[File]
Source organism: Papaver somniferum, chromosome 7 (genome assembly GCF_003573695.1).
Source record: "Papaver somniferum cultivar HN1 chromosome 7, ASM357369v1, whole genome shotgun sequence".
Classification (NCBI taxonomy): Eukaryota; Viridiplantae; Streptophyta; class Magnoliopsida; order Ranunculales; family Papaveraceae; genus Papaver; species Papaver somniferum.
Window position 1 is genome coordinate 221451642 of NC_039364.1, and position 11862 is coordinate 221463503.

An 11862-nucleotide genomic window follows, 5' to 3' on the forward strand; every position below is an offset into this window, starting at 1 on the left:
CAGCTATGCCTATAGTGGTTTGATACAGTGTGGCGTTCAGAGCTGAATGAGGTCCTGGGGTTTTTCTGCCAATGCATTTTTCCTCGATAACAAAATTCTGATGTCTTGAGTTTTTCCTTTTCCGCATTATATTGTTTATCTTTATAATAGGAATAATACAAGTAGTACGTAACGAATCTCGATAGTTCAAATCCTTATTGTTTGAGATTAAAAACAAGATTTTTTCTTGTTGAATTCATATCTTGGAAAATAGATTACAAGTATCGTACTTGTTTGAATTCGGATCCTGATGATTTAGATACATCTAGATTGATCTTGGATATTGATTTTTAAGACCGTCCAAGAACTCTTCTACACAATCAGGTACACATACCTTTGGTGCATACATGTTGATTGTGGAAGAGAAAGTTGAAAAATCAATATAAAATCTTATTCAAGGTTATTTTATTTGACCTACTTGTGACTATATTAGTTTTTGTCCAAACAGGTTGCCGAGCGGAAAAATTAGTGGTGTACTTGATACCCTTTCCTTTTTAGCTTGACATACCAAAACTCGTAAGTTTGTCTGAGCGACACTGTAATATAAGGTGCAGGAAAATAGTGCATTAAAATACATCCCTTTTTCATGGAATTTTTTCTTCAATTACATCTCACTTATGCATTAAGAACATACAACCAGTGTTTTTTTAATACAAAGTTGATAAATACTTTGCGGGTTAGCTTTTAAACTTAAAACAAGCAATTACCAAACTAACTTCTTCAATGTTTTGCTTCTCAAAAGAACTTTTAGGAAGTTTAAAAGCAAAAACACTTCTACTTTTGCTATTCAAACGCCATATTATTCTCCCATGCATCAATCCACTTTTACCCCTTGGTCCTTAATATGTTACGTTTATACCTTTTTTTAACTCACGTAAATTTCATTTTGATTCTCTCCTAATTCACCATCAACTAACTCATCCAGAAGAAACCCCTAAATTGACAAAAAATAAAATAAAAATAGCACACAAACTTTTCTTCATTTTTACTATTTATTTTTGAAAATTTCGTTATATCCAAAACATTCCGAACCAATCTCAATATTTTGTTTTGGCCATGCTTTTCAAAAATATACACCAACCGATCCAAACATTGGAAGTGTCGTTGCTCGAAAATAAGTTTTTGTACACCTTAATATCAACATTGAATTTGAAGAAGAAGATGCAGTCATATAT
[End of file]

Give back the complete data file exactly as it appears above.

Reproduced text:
Source organism: Papaver somniferum, chromosome 7 (genome assembly GCF_003573695.1).
Source record: "Papaver somniferum cultivar HN1 chromosome 7, ASM357369v1, whole genome shotgun sequence".
Classification (NCBI taxonomy): Eukaryota; Viridiplantae; Streptophyta; class Magnoliopsida; order Ranunculales; family Papaveraceae; genus Papaver; species Papaver somniferum.
Window position 1 is genome coordinate 221451642 of NC_039364.1, and position 11862 is coordinate 221463503.

An 11862-nucleotide genomic window follows, 5' to 3' on the forward strand; every position below is an offset into this window, starting at 1 on the left:
CAGCTATGCCTATAGTGGTTTGATACAGTGTGGCGTTCAGAGCTGAATGAGGTCCTGGGGTTTTTCTGCCAATGCATTTTTCCTCGATAACAAAATTCTGATGTCTTGAGTTTTTCCTTTTCCGCATTATATTGTTTATCTTTATAATAGGAATAATACAAGTAGTACGTAACGAATCTCGATAGTTCAAATCCTTATTGTTTGAGATTAAAAACAAGATTTTTTCTTGTTGAATTCATATCTTGGAAAATAGATTACAAGTATCGTACTTGTTTGAATTCGGATCCTGATGATTTAGATACATCTAGATTGATCTTGGATATTGATTTTTAAGACCGTCCAAGAACTCTTCTACACAATCAGGTACACATACCTTTGGTGCATACATGTTGATTGTGGAAGAGAAAGTTGAAAAATCAATATAAAATCTTATTCAAGGTTATTTTATTTGACCTACTTGTGACTATATTAGTTTTTGTCCAAACAGGTTGCCGAGCGGAAAAATTAGTGGTGTACTTGATACCCTTTCCTTTTTAGCTTGACATACCAAAACTCGTAAGTTTGTCTGAGCGACACTGTAATATAAGGTGCAGGAAAATAGTGCATTAAAATACATCCCTTTTTCATGGAATTTTTTCTTCAATTACATCTCACTTATGCATTAAGAACATACAACCAGTGTTTTTTTAATACAAAGTTGATAAATACTTTGCGGGTTAGCTTTTAAACTTAAAACAAGCAATTACCAAACTAACTTCTTCAATGTTTTGCTTCTCAAAAGAACTTTTAGGAAGTTTAAAAGCAAAAACACTTCTACTTTTGCTATTCAAACGCCATATTATTCTCCCATGCATCAATCCACTTTTACCCCTTGGTCCTTAATATGTTACGTTTATACCTTTTTTTAACTCACGTAAATTTCATTTTGATTCTCTCCTAATTCACCATCAACTAACTCATCCAGAAGAAACCCCTAAATTGACAAAAAATAAAATAAAAATAGCACACAAACTTTTCTTCATTTTTACTATTTATTTTTGAAAATTTCGTTATATCCAAAACATTCCGAACCAATCTCAATATTTTGTTTTGGCCATGCTTTTCAAAAATATACACCAACCGATCCAAACATTGGAAGTGTCGTTGCTCGAAAATAAGTTTTTGTACACCTTAATATCAACATTGAATTTGAAGAAGAAGATGCAGTCATATAT